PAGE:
Satellites watch record-breaking wildfires burn across Alaska
A still image shows fires burning in Alaska in June 2022. (Image credit: NOAA)
As of Thursday (June 30), 157 active fires were burning across Alaska. In just one month,
wildfires in the state have burned more than 1.6 million acres — a threshold that Alaska has not reached this early in the fire season in decades.
The blazes include the East Fork Fire in the western part of the state near the Yukon Delta is one of the largest tundra fires on record and has burned more than 250,000 acres since May 31. Meanwhile, the Lime Complex Fire in the southwestern region of the state is even larger, spreading across more than 600,000 acres.
The smoke and debris from the fires have compromised air quality, leading the Alaska Department of Environmental Conservation to issue warnings for numerous regions in the state, according to the statement.
NOAA satellites offer crucial insight on the wildfires and how they spread. In particular, scientists use data from the Visible Infrared Imaging Radiometer Suite (VIIRS) instrument on the Joint Polar Satellite System's NOAA-20 and Suomi NPP satellites to detect and track wildfires, especially in remote regions.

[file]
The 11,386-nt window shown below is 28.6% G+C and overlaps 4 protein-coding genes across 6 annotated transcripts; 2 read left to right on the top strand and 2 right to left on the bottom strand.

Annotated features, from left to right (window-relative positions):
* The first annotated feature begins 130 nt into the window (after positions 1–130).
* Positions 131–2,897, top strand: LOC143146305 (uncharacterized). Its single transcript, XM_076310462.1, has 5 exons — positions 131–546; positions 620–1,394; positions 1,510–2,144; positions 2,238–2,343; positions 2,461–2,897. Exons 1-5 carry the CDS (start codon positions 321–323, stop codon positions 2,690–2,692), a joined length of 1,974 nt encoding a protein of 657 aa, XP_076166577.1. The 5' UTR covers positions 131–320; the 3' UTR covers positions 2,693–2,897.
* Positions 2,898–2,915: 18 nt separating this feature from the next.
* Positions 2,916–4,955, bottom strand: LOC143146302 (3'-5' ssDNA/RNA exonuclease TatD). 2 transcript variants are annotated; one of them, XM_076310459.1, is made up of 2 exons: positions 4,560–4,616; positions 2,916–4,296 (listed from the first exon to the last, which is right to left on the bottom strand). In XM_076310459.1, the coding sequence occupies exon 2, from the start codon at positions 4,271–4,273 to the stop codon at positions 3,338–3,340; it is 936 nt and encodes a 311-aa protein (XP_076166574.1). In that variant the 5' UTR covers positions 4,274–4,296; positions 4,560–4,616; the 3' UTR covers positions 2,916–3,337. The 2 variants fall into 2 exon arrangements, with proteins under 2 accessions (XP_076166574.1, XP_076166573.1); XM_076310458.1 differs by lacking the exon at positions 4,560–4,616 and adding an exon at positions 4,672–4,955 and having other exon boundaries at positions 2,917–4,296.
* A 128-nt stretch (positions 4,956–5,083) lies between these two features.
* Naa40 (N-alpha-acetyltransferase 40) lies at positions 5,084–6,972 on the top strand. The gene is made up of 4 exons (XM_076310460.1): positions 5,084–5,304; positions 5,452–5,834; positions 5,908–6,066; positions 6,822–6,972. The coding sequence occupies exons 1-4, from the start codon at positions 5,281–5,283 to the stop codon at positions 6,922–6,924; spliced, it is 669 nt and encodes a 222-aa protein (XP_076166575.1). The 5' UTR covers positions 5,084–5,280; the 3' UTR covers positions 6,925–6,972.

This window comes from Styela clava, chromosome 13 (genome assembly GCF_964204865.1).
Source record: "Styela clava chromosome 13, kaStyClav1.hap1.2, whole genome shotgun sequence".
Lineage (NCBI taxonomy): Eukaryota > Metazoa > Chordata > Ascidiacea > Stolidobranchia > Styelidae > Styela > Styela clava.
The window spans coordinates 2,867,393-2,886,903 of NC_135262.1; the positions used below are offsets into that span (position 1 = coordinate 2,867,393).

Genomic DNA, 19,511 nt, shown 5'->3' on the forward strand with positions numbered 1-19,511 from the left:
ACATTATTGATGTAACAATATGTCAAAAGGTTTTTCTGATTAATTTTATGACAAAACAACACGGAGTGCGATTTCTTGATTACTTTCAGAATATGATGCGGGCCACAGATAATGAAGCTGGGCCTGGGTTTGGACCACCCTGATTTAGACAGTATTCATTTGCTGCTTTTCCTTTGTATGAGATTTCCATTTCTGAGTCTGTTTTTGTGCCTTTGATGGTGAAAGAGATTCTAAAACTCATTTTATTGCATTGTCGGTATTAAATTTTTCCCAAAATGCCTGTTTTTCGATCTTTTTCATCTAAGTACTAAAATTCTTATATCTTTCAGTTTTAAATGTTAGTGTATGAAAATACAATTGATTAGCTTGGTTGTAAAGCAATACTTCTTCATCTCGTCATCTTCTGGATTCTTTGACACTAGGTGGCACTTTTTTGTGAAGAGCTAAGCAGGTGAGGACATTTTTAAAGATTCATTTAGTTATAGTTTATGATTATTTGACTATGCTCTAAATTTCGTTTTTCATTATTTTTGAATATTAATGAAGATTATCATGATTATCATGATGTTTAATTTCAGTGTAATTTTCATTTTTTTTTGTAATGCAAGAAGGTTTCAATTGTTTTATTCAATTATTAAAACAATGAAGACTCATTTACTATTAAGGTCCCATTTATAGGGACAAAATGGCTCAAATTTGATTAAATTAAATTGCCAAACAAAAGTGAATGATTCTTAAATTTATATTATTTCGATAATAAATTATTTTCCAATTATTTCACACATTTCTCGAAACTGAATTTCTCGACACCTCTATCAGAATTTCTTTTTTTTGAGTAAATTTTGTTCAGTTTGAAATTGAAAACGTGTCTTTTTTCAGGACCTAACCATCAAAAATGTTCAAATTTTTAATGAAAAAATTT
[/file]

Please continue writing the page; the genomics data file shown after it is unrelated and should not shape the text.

"The high spatial resolution from VIIRS allows the instrument to detect smaller and lower-temperature fires," NOAA officials wrote. "VIIRS also provides nighttime fire detection capabilities through its Day-Night Band, which can measure low-intensity visible light emitted by small and fledgling fires."
The NOAA's GOES-16 and GOES-17 satellites also help early detection in remote areas, identifying wildfires from orbit before people spot them on the ground. These satellites are equipped with infrared image technology, which allows them to detect hot spots in real-time and pinpoint the intensity of a fire. The infrared data also allows scientists to track the subsequent smoke-infused thunderstorms, or pyrocumulonimbus clouds, that can lead to severe weather.
"The benefits provided by the latest generation of NOAA satellites aren't just seen during a fire but are important in monitoring the entire life cycle of a fire disaster," NOAA officials wrote. "Data from the satellites are helping forecasters monitor drought conditions, locate hot spots, detect changes in a fire's behavior, predict a fire's motion, monitor smoke and air quality, and monitor the post-fire landscape like never before."
The NOAA's weather prediction system, called the High-Resolution Rapid Refresh (HRRR)-Smoke model, provides a 48-hour forecast of both surface and high-altitude smoke. This model, paired with data from NOAA's satellites, provide detailed measurements of the amount of smoke produced, the plume height and the direction the smoke is expected to move, which fire crews, first responders and air traffic controllers can use to track and react to the wildfires.